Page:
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PRINCE GEORGE’S COUNTY, MD (September 29, 2022) – Roadside workers – including law enforcement officers, road construction crews, and tow truck operators – spend much of their work days mere feet away from speeding traffic, putting their lives on the line to keep our roadways and vehicle drivers and passengers safe.
Today, AAA Mid-Atlantic, MD Department of Transportation Officials, Police and State legislators came together to talk about the importance of Slow Down, Move Over laws, as well as the expansion of Maryland’s law, which takes effect this Saturday, October 1.
Sadly, despite every state in the country having some form of Move Over law on the books, roadside workers and rescuers, as well as law enforcement officers continue to be struck by vehicles and injured or killed at an alarming rate.
This year, in an effort to further strengthen Maryland’s Slow Down Move Over law, lawmakers passed Senate Bill (SB) 147/Chapter 382 - Motor Vehicles – Operation When Approaching Stopped, Standing, or Parked Vehicles, which was sponsored by Senator Jeff Waldstreicher (D, District 18, Montgomery County), who also serves as Vice Chair of the Judicial Proceedings Committee.
The bill requires a driver approaching a stopped, standing, or parked vehicle displaying hazard warning lights, road flares or other caution signals, from the rear to make a lane change into an available lane, not immediately adjacent to the vehicle, or to slow to a reasonable and prudent speed that is safe. Prior state law applied only to emergency vehicles, tow trucks, and service vehicles. However, passage of SB 147/Chapter 382 expands the state’s Slow Down, Move Over law, to cover all vehicles displaying hazard lights on the side of the road.
“This was AAA Mid-Atlantic’s primary legislative priority this year and the auto club applauds the Maryland General Assembly for passing this important piece of legislation to protect motorists at the roadside,” said Ragina Cooper Ali, Public and Government Affairs Manager for AAA Mid-Atlantic in Maryland and Washington, D.C. “We are also especially grateful to Senator Waldstreicher and Delegate Healey for their leadership in sponsoring the measure, to Governor Larry Hogan for signing the bill into law and for the continued partnership with the MD Department of Transportation to educate drivers about these laws. The expanded law will save lives on our roadways and reduce the confusion or lack of knowledge drivers have regarding the law.”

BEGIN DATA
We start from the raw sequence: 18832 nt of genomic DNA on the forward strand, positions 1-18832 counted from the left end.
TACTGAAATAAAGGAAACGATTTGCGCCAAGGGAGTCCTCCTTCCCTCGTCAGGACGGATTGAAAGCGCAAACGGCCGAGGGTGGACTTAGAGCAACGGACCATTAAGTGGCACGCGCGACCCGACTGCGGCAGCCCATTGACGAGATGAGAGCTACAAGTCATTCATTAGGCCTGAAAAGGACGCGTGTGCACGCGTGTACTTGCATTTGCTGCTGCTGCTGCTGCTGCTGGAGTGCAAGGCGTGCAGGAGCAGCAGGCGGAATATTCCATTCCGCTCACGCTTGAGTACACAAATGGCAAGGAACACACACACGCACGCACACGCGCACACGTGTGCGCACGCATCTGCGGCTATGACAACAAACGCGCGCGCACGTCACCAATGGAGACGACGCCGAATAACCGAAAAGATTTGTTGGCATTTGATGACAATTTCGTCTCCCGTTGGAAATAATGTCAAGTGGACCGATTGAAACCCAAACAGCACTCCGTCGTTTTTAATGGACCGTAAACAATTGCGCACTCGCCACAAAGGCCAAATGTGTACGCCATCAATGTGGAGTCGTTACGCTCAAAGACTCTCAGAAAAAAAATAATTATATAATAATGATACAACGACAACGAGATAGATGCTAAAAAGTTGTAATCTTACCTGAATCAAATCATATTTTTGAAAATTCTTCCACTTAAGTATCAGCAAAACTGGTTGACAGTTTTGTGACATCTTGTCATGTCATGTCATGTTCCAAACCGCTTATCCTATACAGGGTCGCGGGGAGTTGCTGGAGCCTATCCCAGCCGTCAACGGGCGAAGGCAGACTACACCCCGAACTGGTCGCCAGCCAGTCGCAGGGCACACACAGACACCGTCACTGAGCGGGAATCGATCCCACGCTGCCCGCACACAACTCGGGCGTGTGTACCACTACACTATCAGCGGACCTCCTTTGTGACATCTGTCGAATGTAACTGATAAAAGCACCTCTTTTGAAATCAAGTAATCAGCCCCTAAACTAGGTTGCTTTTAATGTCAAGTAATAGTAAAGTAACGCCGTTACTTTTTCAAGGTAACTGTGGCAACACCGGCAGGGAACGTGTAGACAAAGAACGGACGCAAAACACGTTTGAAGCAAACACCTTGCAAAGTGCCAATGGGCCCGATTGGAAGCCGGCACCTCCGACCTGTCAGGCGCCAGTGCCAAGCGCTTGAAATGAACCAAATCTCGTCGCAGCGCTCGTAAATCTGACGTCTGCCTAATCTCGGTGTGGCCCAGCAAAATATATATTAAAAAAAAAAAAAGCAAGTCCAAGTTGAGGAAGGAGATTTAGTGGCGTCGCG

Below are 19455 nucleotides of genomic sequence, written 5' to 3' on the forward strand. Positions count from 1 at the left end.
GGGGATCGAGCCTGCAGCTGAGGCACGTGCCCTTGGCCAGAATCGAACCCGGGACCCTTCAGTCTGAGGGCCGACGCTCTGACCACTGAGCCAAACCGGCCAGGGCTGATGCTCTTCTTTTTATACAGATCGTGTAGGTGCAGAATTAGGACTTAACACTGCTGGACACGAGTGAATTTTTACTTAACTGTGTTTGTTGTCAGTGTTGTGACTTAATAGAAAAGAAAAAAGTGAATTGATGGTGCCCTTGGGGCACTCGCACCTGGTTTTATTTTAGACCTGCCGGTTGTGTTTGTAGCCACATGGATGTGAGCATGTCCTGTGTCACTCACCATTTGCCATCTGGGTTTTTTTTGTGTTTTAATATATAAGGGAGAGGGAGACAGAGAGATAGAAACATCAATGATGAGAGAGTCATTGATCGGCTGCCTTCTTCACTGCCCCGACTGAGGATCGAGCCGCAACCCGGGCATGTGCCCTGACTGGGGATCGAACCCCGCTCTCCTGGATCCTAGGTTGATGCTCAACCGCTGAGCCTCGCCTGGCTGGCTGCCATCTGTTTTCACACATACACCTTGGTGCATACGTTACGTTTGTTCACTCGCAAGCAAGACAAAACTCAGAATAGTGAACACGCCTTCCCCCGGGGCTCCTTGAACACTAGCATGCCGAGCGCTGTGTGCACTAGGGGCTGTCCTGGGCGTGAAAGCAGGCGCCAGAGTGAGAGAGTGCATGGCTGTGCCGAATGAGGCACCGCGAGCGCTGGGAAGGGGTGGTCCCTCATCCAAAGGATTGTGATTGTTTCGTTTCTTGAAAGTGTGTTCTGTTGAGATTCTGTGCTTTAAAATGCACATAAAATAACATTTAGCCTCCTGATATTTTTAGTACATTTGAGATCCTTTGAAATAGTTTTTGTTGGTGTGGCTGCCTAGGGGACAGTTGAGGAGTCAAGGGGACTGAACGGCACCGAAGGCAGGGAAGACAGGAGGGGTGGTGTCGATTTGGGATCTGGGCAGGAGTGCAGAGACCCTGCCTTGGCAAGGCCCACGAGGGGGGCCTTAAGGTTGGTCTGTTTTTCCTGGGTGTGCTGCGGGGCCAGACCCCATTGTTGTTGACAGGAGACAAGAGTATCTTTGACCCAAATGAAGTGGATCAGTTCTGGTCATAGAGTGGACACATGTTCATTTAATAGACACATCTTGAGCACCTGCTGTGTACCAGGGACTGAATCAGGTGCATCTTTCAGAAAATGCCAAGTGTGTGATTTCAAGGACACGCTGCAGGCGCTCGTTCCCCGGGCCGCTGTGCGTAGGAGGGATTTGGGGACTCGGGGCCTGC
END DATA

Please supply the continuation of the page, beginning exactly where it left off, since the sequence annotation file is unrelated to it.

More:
According to the Emergency Responder Safety Institute, 65 traffic incident management responders were killed due to roadside collisions across the United States in 2021. And, the Towing & Recovery Association of America reports that a towing technician loses his or her life every six days on America's roadways.
Nationally, between 2013 and 2020, work zone fatalities increased 45%. In 2020, over 102,000 work zone crashes were estimated to have occurred, resulting in over 45,000 injuries and 857 fatalities, according to the National Highway Transportation Safety Administration.
Here in Maryland, since 2019, 38 MDOT SHA Coordinated Highways Action Response Team vehicles have been struck by motorists while responding to incidents. “Moving over, or slowing down, isn’t much to ask to help keep everyone on our roads safe,” said Maryland Transportation Secretary James F. Ports, Jr. “MDOT stands with AAA to remind all drivers that Maryland’s Move Over Law is expanding once again, this time to include all motorists on the side of the road.”
In fact, earlier this month, Richard Reeves, an MDOT SHA Emergency Response Technician had a close call when his vehicle was struck while he was assisting a motorist on the side of the road. “The highway is my office, and throughout my shift, I respond to disabled motorists, clear hazardous debris and stalled vehicles from travel lanes, and assist with crash cleanup, all with little protection from high-speed traffic,” said Reeves. “My goal is to get home safely each day, so please move over if you can, or slow down to a safe speed.”
In a 2021 AAA poll of Maryland first responders, including law enforcement, EMS, tow truck drivers and roadside workers, more than 90% of those surveyed said that they personally have been involved in a near miss incident or had their life threatened because a motorist failed to move over.
Not only are tow providers and other emergency responders being killed on the side of the road, motorists are as well. Hundreds of people are killed and thousands are injured each year in crashes involving stopped or disabled vehicles, according to a study by transportation data analysis firm, Impact Research. In reviewing federal crash statistics, it is estimated that 566 people were killed and 14,371 injured each year over 2016-18 in crashes on all types of roads involving a disabled vehicle in which visibility was likely a factor.
Sadly, several motorists tending to disabled vehicles have been killed on the side of the road here, in Maryland. Kennedy Sookal, of Reisterstown, and Stuart Johnson, of Baltimore, were both killed in separate incidents in 2019, as they tried to change a tire on the side of the road.